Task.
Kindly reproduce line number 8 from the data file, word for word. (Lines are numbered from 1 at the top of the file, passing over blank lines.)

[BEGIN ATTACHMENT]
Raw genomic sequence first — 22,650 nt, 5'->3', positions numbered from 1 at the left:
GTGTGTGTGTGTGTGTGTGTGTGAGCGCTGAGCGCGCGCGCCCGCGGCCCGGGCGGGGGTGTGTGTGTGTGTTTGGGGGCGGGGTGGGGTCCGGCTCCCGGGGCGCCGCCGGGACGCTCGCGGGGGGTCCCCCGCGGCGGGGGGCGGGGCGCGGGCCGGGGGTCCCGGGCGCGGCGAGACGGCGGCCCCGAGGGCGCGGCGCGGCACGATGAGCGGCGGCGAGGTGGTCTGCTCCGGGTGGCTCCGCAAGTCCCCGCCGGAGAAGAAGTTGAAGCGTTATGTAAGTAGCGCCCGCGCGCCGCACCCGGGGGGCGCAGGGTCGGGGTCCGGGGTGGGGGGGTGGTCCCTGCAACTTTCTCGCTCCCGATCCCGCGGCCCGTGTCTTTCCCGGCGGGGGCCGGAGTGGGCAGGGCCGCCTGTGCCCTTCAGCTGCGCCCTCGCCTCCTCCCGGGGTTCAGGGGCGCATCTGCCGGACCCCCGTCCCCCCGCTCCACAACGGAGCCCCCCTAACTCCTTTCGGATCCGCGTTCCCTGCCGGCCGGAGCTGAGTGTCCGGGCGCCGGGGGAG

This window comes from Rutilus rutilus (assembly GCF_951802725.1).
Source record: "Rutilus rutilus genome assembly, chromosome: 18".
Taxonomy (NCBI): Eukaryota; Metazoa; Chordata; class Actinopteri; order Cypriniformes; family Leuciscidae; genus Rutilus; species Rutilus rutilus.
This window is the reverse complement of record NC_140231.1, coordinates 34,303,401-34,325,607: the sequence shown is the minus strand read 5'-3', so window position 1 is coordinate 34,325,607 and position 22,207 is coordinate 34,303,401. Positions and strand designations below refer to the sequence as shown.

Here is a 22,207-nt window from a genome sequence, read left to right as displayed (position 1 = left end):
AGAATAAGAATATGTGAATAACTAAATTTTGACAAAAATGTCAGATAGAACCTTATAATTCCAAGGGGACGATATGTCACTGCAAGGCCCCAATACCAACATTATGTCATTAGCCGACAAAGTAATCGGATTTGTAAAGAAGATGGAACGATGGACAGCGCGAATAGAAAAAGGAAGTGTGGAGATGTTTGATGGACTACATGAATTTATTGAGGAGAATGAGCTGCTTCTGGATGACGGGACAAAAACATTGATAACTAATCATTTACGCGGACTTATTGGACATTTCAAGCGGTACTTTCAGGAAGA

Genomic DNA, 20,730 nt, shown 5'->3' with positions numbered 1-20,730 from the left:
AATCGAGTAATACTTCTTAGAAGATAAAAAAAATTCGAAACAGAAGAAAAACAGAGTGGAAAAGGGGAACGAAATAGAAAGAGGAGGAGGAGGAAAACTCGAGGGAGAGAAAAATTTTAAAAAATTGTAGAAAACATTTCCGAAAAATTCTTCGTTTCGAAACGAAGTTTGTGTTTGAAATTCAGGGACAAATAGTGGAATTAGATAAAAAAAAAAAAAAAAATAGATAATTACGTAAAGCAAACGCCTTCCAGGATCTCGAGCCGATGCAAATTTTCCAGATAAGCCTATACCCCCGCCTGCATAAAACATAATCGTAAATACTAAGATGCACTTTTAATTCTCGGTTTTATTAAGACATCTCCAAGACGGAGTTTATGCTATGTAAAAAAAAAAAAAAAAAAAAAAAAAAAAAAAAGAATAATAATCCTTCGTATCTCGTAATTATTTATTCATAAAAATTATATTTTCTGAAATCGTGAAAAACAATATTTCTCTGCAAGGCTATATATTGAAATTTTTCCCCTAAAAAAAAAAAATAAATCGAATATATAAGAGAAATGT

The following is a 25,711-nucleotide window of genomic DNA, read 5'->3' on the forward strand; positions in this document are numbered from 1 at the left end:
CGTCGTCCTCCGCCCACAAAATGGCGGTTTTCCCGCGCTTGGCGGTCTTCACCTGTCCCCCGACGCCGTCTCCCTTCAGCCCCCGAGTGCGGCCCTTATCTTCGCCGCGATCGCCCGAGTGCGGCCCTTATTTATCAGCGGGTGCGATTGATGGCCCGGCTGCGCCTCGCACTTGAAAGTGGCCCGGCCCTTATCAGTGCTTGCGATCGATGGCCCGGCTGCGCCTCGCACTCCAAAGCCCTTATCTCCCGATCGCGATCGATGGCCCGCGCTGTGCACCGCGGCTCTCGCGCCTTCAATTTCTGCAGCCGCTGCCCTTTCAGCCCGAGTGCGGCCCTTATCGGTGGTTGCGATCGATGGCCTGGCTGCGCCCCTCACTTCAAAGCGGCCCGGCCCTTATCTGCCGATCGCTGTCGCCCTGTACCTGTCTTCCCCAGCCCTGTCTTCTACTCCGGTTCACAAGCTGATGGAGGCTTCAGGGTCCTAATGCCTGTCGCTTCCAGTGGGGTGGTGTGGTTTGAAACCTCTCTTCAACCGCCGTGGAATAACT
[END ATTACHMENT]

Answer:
AGAATAAGAATATGTGAATAACTAAATTTTGACAAAAATGTCAGATAGAACCTTATAATTCCAAGGGGACGATATGTCACTGCAAGGCCCCAATACCAACATTATGTCATTAGCCGACAAAGTAATCGGATTTGTAAAGAAGATGGAACGATGGACAGCGCGAATAGAAAAAGGAAGTGTGGAGATGTTTGATGGACTACATGAATTTATTGAGGAGAATGAGCTGCTTCTGGATGACGGGACAAAAACATTGATAACTAATCATTTACGCGGACTTATTGGACATTTCAAGCGGTACTTTCAGGAAGA